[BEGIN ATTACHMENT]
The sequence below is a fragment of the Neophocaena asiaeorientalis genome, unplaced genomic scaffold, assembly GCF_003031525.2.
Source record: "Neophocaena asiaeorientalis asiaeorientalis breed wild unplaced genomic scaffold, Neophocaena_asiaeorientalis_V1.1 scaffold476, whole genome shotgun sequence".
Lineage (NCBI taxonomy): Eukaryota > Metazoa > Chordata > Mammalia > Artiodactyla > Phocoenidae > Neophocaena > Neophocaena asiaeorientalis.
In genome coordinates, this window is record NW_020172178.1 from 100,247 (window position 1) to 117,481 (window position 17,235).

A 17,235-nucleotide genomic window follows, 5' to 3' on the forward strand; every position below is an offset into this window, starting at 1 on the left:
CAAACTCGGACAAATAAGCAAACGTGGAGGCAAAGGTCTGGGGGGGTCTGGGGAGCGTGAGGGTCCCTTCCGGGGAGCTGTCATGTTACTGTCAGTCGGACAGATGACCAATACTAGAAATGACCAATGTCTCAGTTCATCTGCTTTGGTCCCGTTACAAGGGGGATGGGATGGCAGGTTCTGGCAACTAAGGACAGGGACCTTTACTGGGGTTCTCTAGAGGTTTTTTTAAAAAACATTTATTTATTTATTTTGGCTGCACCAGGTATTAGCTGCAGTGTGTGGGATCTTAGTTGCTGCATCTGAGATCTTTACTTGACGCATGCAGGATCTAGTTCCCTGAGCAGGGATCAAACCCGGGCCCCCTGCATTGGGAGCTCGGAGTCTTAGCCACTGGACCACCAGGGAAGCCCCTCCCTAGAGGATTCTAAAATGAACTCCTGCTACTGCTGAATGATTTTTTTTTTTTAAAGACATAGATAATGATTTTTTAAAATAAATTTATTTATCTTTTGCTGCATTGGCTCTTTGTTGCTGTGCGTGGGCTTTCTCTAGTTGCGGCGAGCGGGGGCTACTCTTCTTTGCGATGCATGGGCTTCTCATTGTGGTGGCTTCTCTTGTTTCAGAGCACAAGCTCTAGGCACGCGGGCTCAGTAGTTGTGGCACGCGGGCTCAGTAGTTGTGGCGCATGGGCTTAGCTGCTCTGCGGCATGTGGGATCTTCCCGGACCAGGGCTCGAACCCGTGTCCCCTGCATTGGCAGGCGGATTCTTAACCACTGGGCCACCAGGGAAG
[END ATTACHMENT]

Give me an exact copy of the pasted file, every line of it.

The sequence below is a fragment of the Neophocaena asiaeorientalis genome, unplaced genomic scaffold, assembly GCF_003031525.2.
Source record: "Neophocaena asiaeorientalis asiaeorientalis breed wild unplaced genomic scaffold, Neophocaena_asiaeorientalis_V1.1 scaffold476, whole genome shotgun sequence".
Lineage (NCBI taxonomy): Eukaryota > Metazoa > Chordata > Mammalia > Artiodactyla > Phocoenidae > Neophocaena > Neophocaena asiaeorientalis.
In genome coordinates, this window is record NW_020172178.1 from 100,247 (window position 1) to 117,481 (window position 17,235).

A 17,235-nucleotide genomic window follows, 5' to 3' on the forward strand; every position below is an offset into this window, starting at 1 on the left:
CAAACTCGGACAAATAAGCAAACGTGGAGGCAAAGGTCTGGGGGGGTCTGGGGAGCGTGAGGGTCCCTTCCGGGGAGCTGTCATGTTACTGTCAGTCGGACAGATGACCAATACTAGAAATGACCAATGTCTCAGTTCATCTGCTTTGGTCCCGTTACAAGGGGGATGGGATGGCAGGTTCTGGCAACTAAGGACAGGGACCTTTACTGGGGTTCTCTAGAGGTTTTTTTAAAAAACATTTATTTATTTATTTTGGCTGCACCAGGTATTAGCTGCAGTGTGTGGGATCTTAGTTGCTGCATCTGAGATCTTTACTTGACGCATGCAGGATCTAGTTCCCTGAGCAGGGATCAAACCCGGGCCCCCTGCATTGGGAGCTCGGAGTCTTAGCCACTGGACCACCAGGGAAGCCCCTCCCTAGAGGATTCTAAAATGAACTCCTGCTACTGCTGAATGATTTTTTTTTTTTAAAGACATAGATAATGATTTTTTAAAATAAATTTATTTATCTTTTGCTGCATTGGCTCTTTGTTGCTGTGCGTGGGCTTTCTCTAGTTGCGGCGAGCGGGGGCTACTCTTCTTTGCGATGCATGGGCTTCTCATTGTGGTGGCTTCTCTTGTTTCAGAGCACAAGCTCTAGGCACGCGGGCTCAGTAGTTGTGGCACGCGGGCTCAGTAGTTGTGGCGCATGGGCTTAGCTGCTCTGCGGCATGTGGGATCTTCCCGGACCAGGGCTCGAACCCGTGTCCCCTGCATTGGCAGGCGGATTCTTAACCACTGGGCCACCAGGGAAG